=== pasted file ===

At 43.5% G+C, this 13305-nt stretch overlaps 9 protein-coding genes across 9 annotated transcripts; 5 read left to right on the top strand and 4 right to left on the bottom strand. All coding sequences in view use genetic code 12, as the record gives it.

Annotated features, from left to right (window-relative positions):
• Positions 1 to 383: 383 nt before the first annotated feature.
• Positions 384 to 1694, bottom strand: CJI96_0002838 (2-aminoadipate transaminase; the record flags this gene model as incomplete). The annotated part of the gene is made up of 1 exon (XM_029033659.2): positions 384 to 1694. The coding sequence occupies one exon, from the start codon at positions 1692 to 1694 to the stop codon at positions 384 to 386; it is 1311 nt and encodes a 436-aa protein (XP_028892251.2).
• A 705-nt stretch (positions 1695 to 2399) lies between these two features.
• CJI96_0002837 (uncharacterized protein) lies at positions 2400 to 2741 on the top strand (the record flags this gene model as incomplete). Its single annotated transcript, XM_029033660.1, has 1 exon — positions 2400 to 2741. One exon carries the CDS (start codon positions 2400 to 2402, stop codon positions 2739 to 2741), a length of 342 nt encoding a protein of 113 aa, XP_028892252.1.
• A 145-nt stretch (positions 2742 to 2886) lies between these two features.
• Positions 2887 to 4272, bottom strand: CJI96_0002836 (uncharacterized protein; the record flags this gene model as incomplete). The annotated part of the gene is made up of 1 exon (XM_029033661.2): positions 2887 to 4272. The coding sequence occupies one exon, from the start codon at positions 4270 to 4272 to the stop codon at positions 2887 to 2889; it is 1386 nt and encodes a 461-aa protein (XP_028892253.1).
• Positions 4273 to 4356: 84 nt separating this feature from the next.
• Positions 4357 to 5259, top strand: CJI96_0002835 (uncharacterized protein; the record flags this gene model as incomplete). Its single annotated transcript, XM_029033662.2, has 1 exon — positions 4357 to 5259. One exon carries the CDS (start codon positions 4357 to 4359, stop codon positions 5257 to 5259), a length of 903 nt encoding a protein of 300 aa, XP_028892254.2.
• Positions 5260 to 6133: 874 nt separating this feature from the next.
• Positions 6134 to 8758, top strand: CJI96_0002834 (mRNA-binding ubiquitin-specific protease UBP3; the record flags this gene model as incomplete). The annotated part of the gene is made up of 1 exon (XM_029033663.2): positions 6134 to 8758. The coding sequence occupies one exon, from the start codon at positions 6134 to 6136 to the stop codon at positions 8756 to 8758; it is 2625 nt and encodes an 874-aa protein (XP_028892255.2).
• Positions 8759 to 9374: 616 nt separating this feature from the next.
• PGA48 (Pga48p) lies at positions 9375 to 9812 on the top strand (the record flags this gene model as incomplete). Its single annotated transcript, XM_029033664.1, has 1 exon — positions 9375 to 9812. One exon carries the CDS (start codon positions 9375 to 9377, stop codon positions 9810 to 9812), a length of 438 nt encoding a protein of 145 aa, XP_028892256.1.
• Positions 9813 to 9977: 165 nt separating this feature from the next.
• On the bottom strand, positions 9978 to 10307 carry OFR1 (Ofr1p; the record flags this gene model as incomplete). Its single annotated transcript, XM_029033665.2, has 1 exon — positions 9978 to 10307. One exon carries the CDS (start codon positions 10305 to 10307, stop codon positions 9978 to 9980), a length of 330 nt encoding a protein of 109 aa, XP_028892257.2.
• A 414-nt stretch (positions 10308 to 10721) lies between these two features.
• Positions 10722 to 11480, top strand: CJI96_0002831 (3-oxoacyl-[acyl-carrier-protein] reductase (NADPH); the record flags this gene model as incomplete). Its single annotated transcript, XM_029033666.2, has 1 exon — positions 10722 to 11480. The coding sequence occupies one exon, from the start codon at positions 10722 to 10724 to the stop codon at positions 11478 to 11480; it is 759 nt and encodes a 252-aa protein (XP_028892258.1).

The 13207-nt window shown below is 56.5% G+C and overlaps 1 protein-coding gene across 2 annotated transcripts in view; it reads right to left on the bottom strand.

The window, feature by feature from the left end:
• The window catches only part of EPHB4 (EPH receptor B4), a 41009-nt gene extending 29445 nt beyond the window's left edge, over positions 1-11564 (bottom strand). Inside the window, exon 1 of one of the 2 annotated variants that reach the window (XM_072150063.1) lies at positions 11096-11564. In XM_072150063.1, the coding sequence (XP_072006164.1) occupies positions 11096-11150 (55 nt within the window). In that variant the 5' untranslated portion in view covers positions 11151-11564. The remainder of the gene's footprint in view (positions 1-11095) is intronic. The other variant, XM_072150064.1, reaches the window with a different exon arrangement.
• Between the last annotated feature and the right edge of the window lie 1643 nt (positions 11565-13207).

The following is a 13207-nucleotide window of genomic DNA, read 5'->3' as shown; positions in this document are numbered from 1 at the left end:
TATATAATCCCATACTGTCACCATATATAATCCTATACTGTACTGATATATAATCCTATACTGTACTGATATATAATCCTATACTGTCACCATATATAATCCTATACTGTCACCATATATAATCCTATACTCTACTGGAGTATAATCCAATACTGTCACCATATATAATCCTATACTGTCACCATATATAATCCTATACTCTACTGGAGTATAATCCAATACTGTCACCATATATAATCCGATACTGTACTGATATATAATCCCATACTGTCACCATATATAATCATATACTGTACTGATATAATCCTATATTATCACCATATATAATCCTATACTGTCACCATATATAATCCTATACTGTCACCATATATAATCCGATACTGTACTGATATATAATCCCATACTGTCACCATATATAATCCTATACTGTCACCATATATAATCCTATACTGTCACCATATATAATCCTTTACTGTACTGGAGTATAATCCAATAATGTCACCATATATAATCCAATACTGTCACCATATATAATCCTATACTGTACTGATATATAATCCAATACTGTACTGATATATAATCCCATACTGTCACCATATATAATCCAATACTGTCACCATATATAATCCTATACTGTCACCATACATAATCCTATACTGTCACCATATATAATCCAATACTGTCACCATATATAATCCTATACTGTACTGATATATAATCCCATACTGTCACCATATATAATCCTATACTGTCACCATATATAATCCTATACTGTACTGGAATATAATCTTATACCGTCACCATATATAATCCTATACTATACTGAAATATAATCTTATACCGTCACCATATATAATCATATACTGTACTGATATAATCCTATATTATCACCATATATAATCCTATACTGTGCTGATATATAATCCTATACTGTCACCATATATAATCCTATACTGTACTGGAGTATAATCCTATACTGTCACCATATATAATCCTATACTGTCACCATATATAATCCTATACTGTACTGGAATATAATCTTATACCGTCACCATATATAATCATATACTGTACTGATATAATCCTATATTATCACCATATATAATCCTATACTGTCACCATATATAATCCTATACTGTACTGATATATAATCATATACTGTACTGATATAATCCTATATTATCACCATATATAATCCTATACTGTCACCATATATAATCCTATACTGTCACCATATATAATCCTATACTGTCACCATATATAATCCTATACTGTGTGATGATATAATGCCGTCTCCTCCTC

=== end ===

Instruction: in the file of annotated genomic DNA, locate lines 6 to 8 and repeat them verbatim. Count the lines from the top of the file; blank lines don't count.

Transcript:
• CJI96_0002837 (uncharacterized protein) lies at positions 2400 to 2741 on the top strand (the record flags this gene model as incomplete). Its single annotated transcript, XM_029033660.1, has 1 exon — positions 2400 to 2741. One exon carries the CDS (start codon positions 2400 to 2402, stop codon positions 2739 to 2741), a length of 342 nt encoding a protein of 113 aa, XP_028892252.1.
• A 145-nt stretch (positions 2742 to 2886) lies between these two features.
• Positions 2887 to 4272, bottom strand: CJI96_0002836 (uncharacterized protein; the record flags this gene model as incomplete). The annotated part of the gene is made up of 1 exon (XM_029033661.2): positions 2887 to 4272. The coding sequence occupies one exon, from the start codon at positions 4270 to 4272 to the stop codon at positions 2887 to 2889; it is 1386 nt and encodes a 461-aa protein (XP_028892253.1).